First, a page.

11/19/2014 12:52 EST | Updated 01/19/2015 05:59 EST tracks Ontario snowplows online

Some Ontario residents who wonder just where in the world their municipality’s snowplows are can now track their whereabouts online. allows people to find out where snowplows are in real time.

The service was developed by Webtech Wireless, of Burnaby, B.C., which provides a GPS fleet-tracking service to municipalities.

So far, only the city of Vaughan and town of Lakeshore, both in Ontario, subscribe to the service. The town of Truckee, Calif., also subscribes.

The town of Oakville employs its own snowplow-tracking program online.

“Residents can look for themselves when a plow was there and where they’re at right now,” Lakeshore Mayor Tom Bain said.

Lakeshore, east of Windsor, just soft-launched its site this month. Five centimetres of snow are expected in Lakeshore and Windsor today.

“We’re working on getting some of the kinks out of it and with the snow today we’re working on the program to make sure it’s working properly,” Bain said.

Phones ring 'all day long'

Bain said during snowstorms, people call wondering where the plow is and alleging that a plow has never been by their residence.

“It depends on the severity of the storms, but the phones are practically ringing all day long, one call after the other. That was really why we felt this would help, to some degree, alleviate that problem,” Bain said. “This will certainly free up our office staff. On real nasty days, we have two or three staff tied up answering phones.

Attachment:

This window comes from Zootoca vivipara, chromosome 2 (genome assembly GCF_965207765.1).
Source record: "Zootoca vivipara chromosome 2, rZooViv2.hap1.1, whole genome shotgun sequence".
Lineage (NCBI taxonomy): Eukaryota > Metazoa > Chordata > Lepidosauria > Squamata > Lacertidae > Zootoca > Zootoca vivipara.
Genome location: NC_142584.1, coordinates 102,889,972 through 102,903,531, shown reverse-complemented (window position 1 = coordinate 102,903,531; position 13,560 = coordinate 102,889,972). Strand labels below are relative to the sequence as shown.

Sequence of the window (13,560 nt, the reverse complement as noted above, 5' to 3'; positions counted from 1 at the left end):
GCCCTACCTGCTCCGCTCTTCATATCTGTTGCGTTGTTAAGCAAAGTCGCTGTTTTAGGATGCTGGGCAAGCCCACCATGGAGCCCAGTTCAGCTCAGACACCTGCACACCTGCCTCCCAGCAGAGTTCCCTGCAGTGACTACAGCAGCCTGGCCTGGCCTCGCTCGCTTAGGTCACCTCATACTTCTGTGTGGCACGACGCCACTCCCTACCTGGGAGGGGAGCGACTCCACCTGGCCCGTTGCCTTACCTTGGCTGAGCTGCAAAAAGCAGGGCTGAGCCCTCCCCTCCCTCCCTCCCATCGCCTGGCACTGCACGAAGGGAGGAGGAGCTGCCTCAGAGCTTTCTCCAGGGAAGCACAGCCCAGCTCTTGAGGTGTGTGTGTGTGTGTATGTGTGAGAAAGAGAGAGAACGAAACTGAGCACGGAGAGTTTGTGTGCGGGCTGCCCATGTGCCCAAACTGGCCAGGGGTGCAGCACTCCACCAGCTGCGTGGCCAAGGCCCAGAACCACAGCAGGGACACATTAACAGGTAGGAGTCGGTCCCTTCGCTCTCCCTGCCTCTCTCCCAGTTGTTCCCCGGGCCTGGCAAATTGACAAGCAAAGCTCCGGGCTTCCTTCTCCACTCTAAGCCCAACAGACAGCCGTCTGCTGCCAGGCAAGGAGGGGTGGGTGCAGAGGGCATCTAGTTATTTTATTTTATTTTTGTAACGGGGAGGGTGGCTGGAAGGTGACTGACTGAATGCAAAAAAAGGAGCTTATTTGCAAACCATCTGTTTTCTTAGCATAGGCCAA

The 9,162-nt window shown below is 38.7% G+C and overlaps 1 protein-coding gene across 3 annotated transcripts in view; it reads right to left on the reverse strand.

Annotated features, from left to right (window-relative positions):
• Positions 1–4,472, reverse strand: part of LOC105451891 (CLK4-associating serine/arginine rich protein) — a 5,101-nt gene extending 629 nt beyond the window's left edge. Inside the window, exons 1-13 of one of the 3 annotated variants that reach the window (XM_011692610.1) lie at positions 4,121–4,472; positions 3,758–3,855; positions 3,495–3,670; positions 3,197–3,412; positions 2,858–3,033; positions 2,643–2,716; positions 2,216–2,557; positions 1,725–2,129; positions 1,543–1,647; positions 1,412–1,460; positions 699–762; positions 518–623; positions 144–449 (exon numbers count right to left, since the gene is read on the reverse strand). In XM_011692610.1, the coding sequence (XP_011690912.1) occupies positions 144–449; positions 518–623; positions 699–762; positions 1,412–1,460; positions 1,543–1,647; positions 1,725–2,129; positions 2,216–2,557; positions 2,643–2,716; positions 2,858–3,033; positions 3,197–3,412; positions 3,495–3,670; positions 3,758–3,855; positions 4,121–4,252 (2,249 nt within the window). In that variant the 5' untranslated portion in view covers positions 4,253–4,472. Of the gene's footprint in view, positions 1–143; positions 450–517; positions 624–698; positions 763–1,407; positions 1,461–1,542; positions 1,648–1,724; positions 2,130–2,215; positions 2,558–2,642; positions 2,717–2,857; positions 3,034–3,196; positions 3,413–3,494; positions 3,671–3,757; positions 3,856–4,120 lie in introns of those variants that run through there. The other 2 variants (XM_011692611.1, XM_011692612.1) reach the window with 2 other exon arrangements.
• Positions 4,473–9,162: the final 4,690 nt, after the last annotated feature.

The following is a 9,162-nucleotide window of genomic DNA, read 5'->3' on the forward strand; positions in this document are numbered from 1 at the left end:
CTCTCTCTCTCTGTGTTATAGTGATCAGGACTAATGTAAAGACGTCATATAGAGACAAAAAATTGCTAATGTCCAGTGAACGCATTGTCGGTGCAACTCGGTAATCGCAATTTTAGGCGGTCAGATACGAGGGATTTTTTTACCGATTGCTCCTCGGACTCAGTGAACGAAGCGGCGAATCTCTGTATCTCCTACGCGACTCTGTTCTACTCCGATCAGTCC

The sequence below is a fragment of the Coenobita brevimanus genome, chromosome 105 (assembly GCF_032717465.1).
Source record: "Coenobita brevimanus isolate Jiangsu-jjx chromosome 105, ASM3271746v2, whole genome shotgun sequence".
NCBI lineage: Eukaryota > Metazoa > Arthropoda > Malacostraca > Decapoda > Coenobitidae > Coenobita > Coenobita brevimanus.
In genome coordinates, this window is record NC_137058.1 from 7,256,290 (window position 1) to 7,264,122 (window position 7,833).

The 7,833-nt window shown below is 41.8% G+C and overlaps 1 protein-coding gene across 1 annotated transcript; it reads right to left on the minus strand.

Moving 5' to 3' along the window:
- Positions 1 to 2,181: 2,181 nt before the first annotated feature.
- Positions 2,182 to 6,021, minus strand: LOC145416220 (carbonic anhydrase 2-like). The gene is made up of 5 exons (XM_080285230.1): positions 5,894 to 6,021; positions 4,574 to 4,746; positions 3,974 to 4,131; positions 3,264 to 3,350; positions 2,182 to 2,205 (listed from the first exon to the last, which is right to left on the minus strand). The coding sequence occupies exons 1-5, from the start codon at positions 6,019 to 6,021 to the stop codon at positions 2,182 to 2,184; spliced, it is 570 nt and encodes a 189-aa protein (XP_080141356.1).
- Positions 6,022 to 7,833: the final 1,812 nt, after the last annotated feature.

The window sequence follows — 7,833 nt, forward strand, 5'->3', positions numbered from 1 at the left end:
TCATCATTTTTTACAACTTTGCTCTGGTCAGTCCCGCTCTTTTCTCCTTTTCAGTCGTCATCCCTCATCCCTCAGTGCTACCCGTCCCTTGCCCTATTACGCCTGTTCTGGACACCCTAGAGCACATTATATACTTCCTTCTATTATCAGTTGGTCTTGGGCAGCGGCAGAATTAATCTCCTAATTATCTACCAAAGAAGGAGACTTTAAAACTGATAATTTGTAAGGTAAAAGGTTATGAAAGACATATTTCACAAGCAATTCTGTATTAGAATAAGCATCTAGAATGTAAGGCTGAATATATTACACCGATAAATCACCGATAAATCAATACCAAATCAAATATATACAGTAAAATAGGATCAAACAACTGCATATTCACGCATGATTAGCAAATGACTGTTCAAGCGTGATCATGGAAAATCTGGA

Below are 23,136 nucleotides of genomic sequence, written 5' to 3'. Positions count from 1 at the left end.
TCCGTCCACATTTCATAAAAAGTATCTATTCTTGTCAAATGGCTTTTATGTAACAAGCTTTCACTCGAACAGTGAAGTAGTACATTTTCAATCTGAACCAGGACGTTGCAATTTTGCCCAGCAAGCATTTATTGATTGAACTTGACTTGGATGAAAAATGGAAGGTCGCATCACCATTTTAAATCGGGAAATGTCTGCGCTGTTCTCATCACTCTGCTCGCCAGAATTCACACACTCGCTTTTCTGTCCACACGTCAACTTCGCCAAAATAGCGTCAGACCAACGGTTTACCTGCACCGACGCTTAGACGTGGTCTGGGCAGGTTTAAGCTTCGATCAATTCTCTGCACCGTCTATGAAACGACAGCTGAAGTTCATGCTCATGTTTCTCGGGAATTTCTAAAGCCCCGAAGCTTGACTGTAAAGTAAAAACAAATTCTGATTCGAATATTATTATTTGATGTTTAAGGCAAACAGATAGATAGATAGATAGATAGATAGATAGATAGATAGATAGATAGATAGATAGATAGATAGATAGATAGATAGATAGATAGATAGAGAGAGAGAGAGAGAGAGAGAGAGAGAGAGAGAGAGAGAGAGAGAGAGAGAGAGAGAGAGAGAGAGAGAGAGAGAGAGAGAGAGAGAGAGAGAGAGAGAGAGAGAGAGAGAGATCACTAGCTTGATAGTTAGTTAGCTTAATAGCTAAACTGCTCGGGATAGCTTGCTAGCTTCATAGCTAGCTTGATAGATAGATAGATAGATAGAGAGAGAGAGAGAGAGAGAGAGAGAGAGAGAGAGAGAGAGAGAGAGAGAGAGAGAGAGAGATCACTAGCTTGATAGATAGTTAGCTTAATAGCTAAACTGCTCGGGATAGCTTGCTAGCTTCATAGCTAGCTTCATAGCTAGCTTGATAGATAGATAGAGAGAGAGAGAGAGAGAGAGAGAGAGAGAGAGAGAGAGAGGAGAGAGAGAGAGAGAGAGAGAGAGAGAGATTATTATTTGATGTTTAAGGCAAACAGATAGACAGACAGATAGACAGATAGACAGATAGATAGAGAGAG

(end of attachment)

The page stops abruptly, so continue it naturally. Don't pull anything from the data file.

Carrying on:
“People will call in and say ‘there hasn’t been a snowplow down my road all day.’ Now we can say ‘yes there was. A plow went by at 6 a.m.’”

Chad Drummond is lead hand for the Lakeshore public works department and drives a plow.

He says complaints “are constant.”

“We get there when we get there. We have priority roads we have to take care of first,” he said.

Drummond said routes run from 35 to 85 kilometres in length and drivers spend 12 hours a day pushing snow.

“It will give the public some insight on the depth and volume of snowplow routes,” Drummond said of the new tracking site.

The city of Vaughan developed its original GPS program about 10 years ago. It was re-launched through earlier this year with a fresh look and improved graphics.

City spokeswoman Anne Winstanley said the online tool “is one of many options available to Vaughan residents to learn about the city’s winter maintenance programs.”

Winstanley said the city also uses Twitter and Facebook to relay snowplow information to residents.

She said the city had a 35-per-cent monthly increase in visits to the winter maintenance pages of the city’s website for the winter of 2013-14. 

The public website is a pared-down version of the fully functional site municipalities have private access to. The public site shows only limited information, such as snowplow type, time and location, as determined by the municipality that subscribes to the system.

“If plows are running into problems with heavy snow, we can see that and we can send plows into certain areas,” Bain said.

Calls and emails to Webtech Wireless were not returned.